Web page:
ISIS militants wreak havoc on Iraq's cultural treasures

The Islamic State in Iraq and the Levant (ISIS), the Sunni Muslim insurgent group who swept across northern and western Iraq earlier this year, menacing Baghdad in the process, has commenced the systematic destruction of the country's cultural treasures.

The Wall Street Journal reported that the group had destroyed a mosque in the northern Iraq city of Mosul that contained a shrine believed to be the tomb of Jonah -- who is revered as a prophet by Christians, Jews, and Muslims. The paper reported that the militants had wired the periphery of the mosque with explosives and then detonated them.

"They turned it to sand, along with all other tombs and shrines," Omar Ibrahim, a Mosul dentist, told The Journal. "But Prophet Younes [the Muslim name for Jonah] is something different. It was a symbol of Mosul ... We cried for it with our blood."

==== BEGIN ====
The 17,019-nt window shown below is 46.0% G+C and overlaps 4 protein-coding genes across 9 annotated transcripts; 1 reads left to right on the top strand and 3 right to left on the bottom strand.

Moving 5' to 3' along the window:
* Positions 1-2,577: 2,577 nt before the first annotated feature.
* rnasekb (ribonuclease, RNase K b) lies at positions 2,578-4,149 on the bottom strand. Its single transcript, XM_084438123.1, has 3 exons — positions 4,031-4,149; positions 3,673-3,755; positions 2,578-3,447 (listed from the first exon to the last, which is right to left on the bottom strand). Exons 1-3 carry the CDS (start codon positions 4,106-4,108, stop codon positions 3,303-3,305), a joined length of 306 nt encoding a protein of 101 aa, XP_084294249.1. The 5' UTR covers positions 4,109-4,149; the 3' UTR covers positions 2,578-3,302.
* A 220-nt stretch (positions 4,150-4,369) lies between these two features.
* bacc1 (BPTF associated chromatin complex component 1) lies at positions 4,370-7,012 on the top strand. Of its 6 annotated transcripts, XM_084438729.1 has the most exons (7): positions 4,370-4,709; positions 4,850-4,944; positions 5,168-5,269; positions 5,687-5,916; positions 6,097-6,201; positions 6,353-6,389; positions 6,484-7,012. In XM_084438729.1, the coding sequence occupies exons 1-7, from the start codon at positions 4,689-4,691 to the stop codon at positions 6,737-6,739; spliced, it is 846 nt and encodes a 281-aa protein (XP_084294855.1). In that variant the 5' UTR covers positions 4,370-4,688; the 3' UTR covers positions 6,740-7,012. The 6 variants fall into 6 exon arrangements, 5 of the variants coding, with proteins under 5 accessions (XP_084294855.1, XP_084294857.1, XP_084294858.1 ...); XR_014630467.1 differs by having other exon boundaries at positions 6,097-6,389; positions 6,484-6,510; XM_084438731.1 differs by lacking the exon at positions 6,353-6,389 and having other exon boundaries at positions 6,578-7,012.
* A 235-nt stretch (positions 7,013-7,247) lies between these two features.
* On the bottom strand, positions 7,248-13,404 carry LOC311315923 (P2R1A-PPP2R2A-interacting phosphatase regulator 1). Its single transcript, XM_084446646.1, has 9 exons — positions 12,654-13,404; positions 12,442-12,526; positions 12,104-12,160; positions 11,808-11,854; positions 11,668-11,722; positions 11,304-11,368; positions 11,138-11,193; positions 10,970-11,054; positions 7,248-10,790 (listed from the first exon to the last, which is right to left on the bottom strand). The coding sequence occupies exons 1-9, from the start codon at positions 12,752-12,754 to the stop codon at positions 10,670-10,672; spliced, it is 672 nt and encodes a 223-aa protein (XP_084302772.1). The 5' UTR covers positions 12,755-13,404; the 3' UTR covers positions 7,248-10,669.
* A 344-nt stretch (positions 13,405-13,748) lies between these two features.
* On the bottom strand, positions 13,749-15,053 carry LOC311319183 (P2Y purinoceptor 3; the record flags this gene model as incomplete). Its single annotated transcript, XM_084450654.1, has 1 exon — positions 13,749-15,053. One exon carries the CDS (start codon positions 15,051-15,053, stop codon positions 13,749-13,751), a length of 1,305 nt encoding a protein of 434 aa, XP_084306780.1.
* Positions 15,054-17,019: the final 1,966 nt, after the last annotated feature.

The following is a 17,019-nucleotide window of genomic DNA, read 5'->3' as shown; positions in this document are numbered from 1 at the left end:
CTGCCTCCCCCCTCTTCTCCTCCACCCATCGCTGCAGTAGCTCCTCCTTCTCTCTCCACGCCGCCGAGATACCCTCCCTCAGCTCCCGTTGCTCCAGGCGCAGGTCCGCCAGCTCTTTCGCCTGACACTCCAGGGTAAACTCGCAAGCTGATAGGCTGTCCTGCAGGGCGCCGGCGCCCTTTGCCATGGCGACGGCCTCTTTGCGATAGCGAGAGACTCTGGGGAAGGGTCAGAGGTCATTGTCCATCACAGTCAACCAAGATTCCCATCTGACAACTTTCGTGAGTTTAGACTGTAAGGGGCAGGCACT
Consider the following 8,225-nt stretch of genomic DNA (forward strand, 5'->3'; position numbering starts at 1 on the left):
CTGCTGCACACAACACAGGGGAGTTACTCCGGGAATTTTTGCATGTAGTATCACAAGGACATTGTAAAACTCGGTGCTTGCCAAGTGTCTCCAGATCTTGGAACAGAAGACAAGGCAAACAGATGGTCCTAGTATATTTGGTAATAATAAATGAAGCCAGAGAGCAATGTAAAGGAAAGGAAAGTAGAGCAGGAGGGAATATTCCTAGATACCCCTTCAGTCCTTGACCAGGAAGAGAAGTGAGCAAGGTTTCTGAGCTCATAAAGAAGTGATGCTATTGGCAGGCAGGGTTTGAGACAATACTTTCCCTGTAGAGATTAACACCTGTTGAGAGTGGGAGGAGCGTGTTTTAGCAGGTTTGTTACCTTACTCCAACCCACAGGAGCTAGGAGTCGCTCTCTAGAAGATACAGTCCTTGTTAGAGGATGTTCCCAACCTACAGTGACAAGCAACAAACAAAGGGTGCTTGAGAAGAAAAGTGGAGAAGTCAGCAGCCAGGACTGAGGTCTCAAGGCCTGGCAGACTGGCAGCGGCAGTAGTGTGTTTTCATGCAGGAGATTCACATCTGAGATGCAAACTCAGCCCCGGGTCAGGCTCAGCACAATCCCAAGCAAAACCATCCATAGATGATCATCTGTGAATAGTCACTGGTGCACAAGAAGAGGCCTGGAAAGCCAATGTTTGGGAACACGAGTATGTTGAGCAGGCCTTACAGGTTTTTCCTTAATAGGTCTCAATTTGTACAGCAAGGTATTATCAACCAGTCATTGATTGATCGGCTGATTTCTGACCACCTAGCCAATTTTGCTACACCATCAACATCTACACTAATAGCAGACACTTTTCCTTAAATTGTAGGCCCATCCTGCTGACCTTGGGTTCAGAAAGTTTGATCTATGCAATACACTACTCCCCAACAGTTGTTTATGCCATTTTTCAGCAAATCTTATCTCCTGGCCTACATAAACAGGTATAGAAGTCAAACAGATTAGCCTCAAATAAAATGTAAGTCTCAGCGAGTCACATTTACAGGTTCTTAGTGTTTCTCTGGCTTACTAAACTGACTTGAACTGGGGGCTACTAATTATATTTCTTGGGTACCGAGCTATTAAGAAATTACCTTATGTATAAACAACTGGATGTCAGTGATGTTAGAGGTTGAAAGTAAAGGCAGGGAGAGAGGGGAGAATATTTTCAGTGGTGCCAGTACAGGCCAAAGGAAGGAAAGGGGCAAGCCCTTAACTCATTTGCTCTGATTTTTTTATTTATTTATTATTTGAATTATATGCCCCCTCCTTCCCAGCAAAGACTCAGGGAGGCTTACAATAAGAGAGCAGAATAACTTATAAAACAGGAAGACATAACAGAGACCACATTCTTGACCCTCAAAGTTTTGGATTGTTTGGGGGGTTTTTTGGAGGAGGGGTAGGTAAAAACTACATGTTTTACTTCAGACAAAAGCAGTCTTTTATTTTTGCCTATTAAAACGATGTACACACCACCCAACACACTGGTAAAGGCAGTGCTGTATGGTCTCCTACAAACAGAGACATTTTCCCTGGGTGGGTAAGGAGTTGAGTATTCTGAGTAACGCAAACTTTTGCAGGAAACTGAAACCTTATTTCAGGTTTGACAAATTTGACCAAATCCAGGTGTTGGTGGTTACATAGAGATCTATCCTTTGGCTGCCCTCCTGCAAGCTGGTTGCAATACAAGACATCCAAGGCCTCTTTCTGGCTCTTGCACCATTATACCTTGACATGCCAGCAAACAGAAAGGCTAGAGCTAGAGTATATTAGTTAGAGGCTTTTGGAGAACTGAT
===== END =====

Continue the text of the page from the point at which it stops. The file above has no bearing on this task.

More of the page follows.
Religious officials in Mosul, as well as at Iraq's tourism ministry confirmed to The Journal that the shrine had been destroyed.

According to the hard-line Sunni ideology followed by ISIS and other extremist groups, veneration of shrines or tombs is a sin, as is the veneration of any prophet apart from Muhammad.

Officials told The Journal that ISIS militants had destroyed at least 24 shrines in Mosul alone. That number does not include Shiite places of worship or the Mosul Museum, which officials said was raided by militants this week.

Last week, thousands of Christians fled Mosul after ISIS issued an ultimatum requiring that Christians convert to Islam, pay a tax historically known as a "jizya," or face execution. The city had 60,000 Christians at the time of the U.S.-led invasion in 2003, and the Christian population still numbered 35,000 last month.

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